The campaign to tighten the laws surrounding off-road bikes and quads is continuing, with support from a local MSP determined to see change.
And as part of her campaign, Claire Baker has visited the site in Methil where Millie the dog was cruelly knocked down in March of this year.
The visit, with owner Shelagh Cooper, took place as Ms Baker reiterated her call for action to be taken.
Since first hearing about the issues caused by the anti-social and often illegal use of these types of vehicles, including concerns for public safety and the cost of damage caused, Ms Baker has visited locals and farms in the area and has raised the issue directly with the Scottish Government, including meeting with the Minister for Community Safety.
The MSP has also held a debate on the issue in the Scottish Parliament where she called for action from the Scottish Government and gained cross-party support for her motion.
Ms Baker said: “Since the issue was first raised, I have been campaigning to ensure action is taken to tackle the reckless and menacing behaviour of some people in the area on quad bikes and single person operated vehicles.
“The death of Shelagh Cooper’s dog was a cause of great distress to Shelagh and I am campaigning to make sure nobody else will have to live through that by ensuring action is taken.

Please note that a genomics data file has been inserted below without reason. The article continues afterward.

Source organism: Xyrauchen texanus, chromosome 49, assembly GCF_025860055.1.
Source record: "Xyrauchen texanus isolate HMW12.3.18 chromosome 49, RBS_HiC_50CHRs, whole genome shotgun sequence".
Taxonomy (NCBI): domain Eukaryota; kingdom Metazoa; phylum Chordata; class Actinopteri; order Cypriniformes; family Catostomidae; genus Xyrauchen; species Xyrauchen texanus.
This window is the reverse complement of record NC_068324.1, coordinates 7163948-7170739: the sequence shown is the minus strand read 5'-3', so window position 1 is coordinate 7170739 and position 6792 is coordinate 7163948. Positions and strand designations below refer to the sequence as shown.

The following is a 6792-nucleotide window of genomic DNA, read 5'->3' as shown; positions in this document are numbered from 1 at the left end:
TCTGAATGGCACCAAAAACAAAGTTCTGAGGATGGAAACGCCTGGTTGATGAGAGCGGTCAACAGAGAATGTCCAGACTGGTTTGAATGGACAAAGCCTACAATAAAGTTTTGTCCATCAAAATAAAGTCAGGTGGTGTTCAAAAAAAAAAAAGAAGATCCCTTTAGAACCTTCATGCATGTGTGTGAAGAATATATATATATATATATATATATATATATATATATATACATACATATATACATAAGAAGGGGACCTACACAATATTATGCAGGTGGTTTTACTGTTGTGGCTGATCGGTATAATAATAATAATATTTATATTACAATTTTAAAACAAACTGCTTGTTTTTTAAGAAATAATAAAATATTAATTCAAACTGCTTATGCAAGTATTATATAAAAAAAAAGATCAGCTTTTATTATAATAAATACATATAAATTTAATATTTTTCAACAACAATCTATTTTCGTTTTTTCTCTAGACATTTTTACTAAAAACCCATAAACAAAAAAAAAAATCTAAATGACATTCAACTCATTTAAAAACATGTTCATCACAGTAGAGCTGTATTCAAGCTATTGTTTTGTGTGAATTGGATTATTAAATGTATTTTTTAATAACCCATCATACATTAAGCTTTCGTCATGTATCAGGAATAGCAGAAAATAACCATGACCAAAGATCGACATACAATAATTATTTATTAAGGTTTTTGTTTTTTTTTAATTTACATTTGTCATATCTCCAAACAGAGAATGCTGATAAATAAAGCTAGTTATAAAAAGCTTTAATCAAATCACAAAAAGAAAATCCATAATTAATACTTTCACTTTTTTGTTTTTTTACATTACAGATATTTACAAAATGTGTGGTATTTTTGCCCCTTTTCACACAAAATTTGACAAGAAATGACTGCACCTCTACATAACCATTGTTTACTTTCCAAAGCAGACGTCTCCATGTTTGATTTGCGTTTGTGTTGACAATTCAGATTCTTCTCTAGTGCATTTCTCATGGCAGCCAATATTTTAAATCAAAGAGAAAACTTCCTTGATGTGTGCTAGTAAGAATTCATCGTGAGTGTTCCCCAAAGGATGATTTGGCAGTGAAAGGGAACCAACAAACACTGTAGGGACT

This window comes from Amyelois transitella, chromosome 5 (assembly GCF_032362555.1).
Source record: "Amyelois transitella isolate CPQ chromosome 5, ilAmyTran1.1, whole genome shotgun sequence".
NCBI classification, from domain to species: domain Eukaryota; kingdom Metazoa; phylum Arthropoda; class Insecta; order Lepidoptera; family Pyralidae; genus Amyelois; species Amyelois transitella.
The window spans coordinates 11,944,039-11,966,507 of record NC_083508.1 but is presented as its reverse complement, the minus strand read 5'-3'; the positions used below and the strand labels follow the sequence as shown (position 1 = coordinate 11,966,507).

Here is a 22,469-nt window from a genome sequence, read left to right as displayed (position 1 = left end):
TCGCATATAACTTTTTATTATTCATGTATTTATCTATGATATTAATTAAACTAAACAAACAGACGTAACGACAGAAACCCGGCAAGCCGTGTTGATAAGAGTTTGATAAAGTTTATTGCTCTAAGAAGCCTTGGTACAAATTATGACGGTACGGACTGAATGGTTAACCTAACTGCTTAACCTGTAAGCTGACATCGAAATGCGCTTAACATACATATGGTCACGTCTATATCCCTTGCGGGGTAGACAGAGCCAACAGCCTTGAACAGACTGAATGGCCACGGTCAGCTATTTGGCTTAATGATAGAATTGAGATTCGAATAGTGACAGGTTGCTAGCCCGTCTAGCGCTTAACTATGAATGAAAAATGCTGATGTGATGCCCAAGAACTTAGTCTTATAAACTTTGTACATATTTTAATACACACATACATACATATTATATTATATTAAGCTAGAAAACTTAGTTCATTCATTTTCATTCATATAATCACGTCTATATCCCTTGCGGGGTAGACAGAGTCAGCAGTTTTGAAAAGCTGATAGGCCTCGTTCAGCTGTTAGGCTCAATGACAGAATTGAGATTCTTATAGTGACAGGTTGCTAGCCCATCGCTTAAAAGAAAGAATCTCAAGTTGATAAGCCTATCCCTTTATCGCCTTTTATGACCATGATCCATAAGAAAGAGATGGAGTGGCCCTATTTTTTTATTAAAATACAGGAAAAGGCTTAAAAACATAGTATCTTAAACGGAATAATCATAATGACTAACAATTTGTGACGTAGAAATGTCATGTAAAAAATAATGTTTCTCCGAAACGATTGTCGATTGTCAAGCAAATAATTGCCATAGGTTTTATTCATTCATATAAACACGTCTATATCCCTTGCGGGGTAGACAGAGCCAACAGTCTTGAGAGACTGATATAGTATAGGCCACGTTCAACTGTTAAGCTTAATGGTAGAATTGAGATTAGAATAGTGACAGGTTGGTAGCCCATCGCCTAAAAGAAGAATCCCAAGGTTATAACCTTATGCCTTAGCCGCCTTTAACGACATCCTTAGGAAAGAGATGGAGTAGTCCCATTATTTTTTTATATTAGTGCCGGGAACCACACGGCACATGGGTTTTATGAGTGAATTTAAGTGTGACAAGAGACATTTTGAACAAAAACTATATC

“The police, to their credit, have introduced initiatives to attempt to tackle the problem but they are working with one hand tied behind their back. They need more tools in their box to deal with such problems and the strengthening of fixed penalty notices is one way to tackle this behaviour.
“That is why I have raised the issue with the Scottish Government in Parliament and I will continue to do so until the problem is resolved.”
She has already met with Community Inspector Tom Brown to discuss what measures can be put in place to tackle the problem, and local initiative Operation Ducati was launched earlier this year.
Recognised to be a Scotland-wide programme, it was re-named Operation Reflector in and rolled out nationwide.
Community sergeant Robert Gassner told the Mail that, over the last three months, there had been a marked reduction in the number of calls received about the issue, compared with the same period in 2014, while there had been an increase in the number of people reported for offences. “(This) suggests the pro-active approach taken by the police in Levenmouth is helping to provide the residents a safe place to live,” he said.
“Officers will continue to tackle the issues arising from the use of motorbikes off road. Reflector was implemented to focus attention on this particular problem in conjunction with officers tackling antisocial behaviour and road safety.”
Sgt Gassner also noted that additional officers on specific patrols dedicated to reducing the opportunity of illegal off-roading were in place at weekends.